After this first excellent section for scientists are links to advice for other disciplines.
For scientists speaking to reporters:
These four sets of savvy tips from SciLine are excellent and, along with the realistic subtips, are easily transferable to non-science interviews. Click on the sources to get all the points and sub-points.
• Five tips for scientists speaking to reporters (SciLine, American Association for the Advancement of Science)
1. Write down 3 points you want to make.
3. If you disagree with the premise of a question, say so. It’s not rude to say...
5. Remember these DOs and DON’Ts.
• Five tips for scientists handling media requests (SciLine, AAAS)
1. Ask the right questions.
2. Triage your interview opportunities.
4. Keep in mind that this is a live video briefing.
• Five tips for media briefing panelists (SciLine, AAAS)
1. Develop your remarks around 2-3 key points you want to convey—then practice.
2. Put your science into relevant context.
• Five tips for boot camp speakers (SciLine, AAAS)
2. Keep slides and visuals straightforward.
3. Tailor your remarks for an audience of curious, attentive, non-specialty reporters.
4. Keep in mind that all presentations, Q&A, and informal discussions are on the record.
As journalist Liz Scherer advises:
• Approach your interviews as if they are conversations. The best conversations are the ones where you, the source, provide little kernels of information that ultimately enhance the story, even if the reporter's questions don't specifically address that topic.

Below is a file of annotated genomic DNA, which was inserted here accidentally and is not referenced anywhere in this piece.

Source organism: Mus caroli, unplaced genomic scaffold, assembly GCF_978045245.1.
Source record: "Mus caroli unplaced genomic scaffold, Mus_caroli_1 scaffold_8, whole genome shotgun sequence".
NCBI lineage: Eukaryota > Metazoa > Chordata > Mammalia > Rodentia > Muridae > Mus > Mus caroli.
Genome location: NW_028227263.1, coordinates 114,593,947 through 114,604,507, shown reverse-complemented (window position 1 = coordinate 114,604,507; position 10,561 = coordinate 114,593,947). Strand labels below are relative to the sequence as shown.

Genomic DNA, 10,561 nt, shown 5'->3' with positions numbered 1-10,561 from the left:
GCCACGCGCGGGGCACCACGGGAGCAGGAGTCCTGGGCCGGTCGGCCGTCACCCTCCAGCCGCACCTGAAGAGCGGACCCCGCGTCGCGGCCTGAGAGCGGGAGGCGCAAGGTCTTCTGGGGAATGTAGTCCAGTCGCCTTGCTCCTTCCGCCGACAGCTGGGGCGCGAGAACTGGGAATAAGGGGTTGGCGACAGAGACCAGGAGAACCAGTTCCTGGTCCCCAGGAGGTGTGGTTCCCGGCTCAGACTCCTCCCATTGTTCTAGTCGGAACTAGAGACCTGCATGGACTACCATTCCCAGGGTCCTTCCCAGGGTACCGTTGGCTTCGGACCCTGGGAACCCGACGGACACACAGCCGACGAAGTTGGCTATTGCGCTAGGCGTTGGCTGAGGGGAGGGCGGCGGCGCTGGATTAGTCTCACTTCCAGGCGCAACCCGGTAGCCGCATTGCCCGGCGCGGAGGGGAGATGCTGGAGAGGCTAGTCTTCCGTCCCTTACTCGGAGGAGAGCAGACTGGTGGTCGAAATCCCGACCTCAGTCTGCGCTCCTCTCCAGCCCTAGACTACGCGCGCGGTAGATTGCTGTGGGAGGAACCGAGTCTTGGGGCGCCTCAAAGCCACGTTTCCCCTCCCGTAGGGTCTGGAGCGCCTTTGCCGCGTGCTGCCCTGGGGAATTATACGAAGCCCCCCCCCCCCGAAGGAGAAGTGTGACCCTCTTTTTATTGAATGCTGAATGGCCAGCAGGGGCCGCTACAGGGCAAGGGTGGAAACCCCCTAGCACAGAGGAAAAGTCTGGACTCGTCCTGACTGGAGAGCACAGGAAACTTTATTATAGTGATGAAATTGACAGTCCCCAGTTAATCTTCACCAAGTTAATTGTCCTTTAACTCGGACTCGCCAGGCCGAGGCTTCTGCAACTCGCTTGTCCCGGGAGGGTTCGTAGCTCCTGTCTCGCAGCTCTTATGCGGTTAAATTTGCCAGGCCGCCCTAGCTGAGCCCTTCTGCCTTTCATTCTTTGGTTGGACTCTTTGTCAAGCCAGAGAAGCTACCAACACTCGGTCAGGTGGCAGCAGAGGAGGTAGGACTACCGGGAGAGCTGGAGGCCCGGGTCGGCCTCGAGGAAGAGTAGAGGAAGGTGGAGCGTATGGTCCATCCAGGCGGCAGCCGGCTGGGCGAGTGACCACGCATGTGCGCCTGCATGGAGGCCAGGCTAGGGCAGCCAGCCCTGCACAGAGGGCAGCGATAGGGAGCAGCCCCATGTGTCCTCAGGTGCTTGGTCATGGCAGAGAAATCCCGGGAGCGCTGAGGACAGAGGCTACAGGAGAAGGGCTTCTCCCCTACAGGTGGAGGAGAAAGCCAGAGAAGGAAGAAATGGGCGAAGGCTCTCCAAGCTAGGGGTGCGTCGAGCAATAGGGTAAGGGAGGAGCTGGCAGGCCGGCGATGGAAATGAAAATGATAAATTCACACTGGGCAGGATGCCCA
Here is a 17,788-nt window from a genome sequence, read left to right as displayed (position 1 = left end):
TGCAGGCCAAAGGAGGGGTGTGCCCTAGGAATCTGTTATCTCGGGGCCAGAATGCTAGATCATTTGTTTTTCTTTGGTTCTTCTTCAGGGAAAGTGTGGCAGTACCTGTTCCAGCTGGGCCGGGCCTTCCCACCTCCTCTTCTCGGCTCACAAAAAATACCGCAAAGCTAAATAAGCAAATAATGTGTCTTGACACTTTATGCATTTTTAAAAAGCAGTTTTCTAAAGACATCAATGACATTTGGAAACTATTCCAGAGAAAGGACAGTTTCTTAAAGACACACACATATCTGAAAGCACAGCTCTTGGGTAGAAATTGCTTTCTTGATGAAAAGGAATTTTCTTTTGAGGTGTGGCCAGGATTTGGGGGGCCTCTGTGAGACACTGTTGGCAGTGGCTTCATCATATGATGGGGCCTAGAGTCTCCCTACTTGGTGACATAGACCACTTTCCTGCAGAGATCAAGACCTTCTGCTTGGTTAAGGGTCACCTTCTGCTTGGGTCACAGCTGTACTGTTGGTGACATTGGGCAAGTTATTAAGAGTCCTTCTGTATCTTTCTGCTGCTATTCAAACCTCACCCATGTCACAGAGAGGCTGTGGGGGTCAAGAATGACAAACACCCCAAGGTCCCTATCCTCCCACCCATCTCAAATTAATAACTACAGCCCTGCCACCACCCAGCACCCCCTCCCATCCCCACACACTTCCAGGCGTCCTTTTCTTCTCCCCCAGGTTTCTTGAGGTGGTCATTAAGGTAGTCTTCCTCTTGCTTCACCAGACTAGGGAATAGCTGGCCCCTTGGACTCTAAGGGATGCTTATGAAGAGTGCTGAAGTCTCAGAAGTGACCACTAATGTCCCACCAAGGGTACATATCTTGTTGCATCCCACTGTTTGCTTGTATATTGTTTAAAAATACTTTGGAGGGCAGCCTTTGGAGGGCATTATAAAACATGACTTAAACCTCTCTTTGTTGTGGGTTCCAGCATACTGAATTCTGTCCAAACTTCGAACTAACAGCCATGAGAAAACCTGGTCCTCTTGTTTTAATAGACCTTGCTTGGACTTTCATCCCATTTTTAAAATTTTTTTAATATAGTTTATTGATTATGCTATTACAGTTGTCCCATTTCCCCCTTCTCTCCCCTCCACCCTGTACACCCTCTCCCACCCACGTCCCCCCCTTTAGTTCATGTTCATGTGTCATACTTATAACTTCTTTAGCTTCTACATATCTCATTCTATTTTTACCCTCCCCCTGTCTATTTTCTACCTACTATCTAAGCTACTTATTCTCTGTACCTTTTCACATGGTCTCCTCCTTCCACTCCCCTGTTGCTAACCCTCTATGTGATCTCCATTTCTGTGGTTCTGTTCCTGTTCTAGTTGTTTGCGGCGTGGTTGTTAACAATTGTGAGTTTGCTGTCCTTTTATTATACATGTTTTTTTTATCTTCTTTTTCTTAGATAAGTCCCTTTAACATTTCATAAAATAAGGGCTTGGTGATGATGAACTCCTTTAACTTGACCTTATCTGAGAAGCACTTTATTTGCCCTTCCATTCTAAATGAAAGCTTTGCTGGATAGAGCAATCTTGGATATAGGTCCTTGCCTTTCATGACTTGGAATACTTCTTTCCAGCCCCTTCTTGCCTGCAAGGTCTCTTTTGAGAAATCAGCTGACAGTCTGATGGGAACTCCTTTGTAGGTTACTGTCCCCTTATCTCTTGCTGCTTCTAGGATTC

• Think about your answers as telling a story rather than simply providing context around data points or findings.
• The Terms You Need to Know Before You Talk to Journalists (David Gerzof Richard, Zen Business) What is an exclusive? What is an embargo? The difference between 'on the record' and 'off the record'. Between 'on background' and 'deep background'. And remember, 'no comment' seems to imply 'guilty'.
• Guidelines for Talking to the Media (Harvard Innovation Labs)
---Be concise (Get to the point quickly and stay there.)
---Respond quickly to reporters; they work on tight deadlines.
---Lead with your key points.
---Make your key points over and over.
---Make your key points almost regardless of the questions asked.
---'Juicy' or sensational comments WILL find their way into a story. Etc.
• How to Meet the Press (Chester Burger, Harvard Business Review, 1975) Good introductory discussion (including how not to get your company into trouble with dumb statements) and then important points, including:
---1. Talk from the viewpoint of the public’s interest, not the company’s.
---3. If you do not want some statement quoted, do not make it. Corporate spokesmen should avoid “off-the-record” statements. There is no such thing as “off-the-record.”
---4. State the most important fact at the beginning.
• How to Talk to a Journalist (The Bureau of Investigative Journalism)
• 13 Tips for Academics on How to Talk to Journalists ( Dwight Knell, The Media Manipulation Casebook)
• How to Talk to Reporters (Scholars Strategy Network)
• 10 Tips on Speaking with the Media (BU Public Relations)